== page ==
Top 4 Ways to Carry a Binocular

Quality glass is a boon to a hunter—but what's the best way to keep your bino handy?

posted on January 31, 2023

Serious hunters use a binocular when hunting most game. Whether you are hunting mule deer in the sage covered hills, whitetail in the thick mesquite brush, or aoudad in the rugged southwestern mountains, a good set of field glasses, (an old term, I am told, but I like it!) are invaluable in most situations. I would suggest that a quality binocular is one of the most important investments we can make as a hunter. If you are on a tight budget, this is one area where you do not want to cut corners. Get the best you can afford. In order to use these important tools, a hunter must have them readily available, and in most cases, that means on one's person. There are a variety of ways to carry a binocular; let’s take a look at four of the most common.

1. Harness Carry Method (above)

Several manufacturers provide the elastic harnesses that have become largely popular over the past several years. These devices go around each shoulder and hold the binocular snugly against the hunter's chest. Extending the binocular for viewing stretches the elastic straps from the wearer's back to the hands and aids the hunter in steadying the binocular while in use. Some styles even come with full-encompassing pouches that keep the binocular free from dust and the elements. The downside to theses harnesses becomes evident when a hunter needs to get prone or has a heavy binocular that causes fatigue from the harness pulling on the hunter's shoulder muscles. Some models have large support pieces on the back portion that should aid in distributing the weight of the binocular. I have found with some harness systems that large binoculars can swing back and forth from momentum while walking. This is not a problem with more compact models.

2. Safari Carry Method

The safari carry method is nothing more than carrying the binocular with the strap over one shoulder, allowing the binocular to hang on the opposite side at or slightly above the waist. This can be done with the strap that comes with the binocular, provided it is long enough, or an aftermarket strap. I prefer leather. For the do-it-yourselfer, a safari strap could easily be made by shortening a bridle rein. I had mine made by a friend who does leather work and it is similar to the 'suicide strap' that was common on police officer's gun belts fifty years ago. I place the strap over my strong side/gun side shoulder. This is a comfortable carry option, especially if one has a heavy binocular. The safari carry also allows for the binocular to be placed behind the hip if necessary while moving through thick brush, or easily removed when crawling on the ground or placed on the lower back when lying prone.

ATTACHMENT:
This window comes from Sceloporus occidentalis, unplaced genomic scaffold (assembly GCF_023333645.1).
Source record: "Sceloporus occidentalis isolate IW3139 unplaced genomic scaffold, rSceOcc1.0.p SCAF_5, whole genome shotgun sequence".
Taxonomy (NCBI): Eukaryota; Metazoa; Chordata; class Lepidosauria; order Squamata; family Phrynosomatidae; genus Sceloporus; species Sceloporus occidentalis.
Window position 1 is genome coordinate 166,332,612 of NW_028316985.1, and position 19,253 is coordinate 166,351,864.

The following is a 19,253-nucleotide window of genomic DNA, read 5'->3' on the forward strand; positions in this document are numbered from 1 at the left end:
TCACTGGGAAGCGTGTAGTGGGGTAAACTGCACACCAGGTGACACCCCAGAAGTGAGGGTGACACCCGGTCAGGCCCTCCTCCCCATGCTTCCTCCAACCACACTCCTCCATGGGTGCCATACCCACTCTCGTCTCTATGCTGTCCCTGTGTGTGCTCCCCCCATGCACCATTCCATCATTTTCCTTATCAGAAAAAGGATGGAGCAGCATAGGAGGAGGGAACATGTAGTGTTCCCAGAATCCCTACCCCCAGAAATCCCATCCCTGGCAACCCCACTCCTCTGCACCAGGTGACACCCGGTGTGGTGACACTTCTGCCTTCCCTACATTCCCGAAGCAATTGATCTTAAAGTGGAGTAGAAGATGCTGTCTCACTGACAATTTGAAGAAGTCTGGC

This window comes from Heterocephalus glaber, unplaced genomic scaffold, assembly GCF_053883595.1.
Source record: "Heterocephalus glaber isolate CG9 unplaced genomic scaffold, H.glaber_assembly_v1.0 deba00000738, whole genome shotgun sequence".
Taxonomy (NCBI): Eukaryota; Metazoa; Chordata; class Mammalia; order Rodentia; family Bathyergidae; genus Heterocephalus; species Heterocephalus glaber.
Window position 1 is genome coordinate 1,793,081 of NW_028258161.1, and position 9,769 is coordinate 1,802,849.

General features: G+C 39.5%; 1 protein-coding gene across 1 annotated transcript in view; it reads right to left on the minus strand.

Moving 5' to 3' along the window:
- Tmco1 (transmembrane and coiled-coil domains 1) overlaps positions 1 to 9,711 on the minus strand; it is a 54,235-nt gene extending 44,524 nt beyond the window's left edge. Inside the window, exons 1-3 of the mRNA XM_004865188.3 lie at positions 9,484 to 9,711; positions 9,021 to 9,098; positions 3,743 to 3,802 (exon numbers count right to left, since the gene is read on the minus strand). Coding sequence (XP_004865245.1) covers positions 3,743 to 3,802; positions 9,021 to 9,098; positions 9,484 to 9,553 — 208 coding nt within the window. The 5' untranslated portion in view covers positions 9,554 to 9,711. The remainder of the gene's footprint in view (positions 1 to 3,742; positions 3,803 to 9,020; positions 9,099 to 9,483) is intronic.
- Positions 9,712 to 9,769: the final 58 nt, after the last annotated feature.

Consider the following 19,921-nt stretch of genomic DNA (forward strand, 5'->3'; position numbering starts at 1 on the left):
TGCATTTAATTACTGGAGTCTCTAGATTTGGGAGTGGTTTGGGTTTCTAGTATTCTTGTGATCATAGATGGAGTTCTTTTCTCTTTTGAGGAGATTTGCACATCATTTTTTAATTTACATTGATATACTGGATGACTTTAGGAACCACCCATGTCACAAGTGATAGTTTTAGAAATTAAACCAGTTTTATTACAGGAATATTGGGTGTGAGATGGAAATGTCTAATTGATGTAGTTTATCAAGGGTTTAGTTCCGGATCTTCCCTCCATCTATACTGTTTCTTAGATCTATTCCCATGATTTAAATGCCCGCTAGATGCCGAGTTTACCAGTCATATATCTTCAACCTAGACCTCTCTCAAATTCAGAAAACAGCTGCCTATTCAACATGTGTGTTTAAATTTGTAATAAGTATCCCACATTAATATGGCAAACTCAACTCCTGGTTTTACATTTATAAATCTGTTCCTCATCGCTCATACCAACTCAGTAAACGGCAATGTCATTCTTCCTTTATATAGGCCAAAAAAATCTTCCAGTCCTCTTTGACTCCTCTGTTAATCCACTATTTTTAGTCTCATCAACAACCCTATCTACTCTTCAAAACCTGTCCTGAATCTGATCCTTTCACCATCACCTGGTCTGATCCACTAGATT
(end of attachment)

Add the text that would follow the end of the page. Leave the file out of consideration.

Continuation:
3. Traditional Carry Method

This is nothing more than wearing the binocular around the neck. I find this quite sufficient then I am wearing a heavy vest or coat, provided the binocular is not too bulky. However, I do not care for this carry method in warmer weather when an outer garment is out of the question due to the weight of the binocular around my neck. The coat and vest seem to dissipate and distribute the weight and the field glasses can be placed inside of them when crawling or climbing; this also helps keep dust off the lenses and keeps them dry on foggy mornings.

4. Pirtle Carry Method

The Pirtle Carry Method is one I named after legendary Border Patrolman Charlie Pirtle. Charlie was a man's man and a great outdoorsman. His carry method was a modification of the previously mentioned traditional method with the addition of a string and clip tied to the center of the neck strap. The string length is just long enough to pull tension on the neck strap, lessening the amount of weight felt around the hunter's neck. The clip, tied at the end, is fastened to the rear-center belt loop on the hunter's jeans. This is another good option for carrying a heavy binocular. A boot lace or two can be used for the string providing the hunter with a spare in case one breaks on a hunting boot while in the field. Para cord is another excellent option that offers a multitude of uses. Small D-ring clips or bridle clips are cheap and readily available to fasten the string to a belt loop.

These binocular carry methods are all effective and can readily be interchanged depending on the hunting situation. The main thing is to pick one that is comfortable and test it before going to the field. Strap on your binocular and go for a walk around your local track or neighborhood. It is far better to discover after a mile on the city park's walking trail that your field glasses feel like a brick around your neck than to figure it out when you are 30 minutes into a seven-day plains game hunt in Africa! I bet after a bit of experimenting you will find that one of these carry options fit your needs and is comfortable for a long day in the field.




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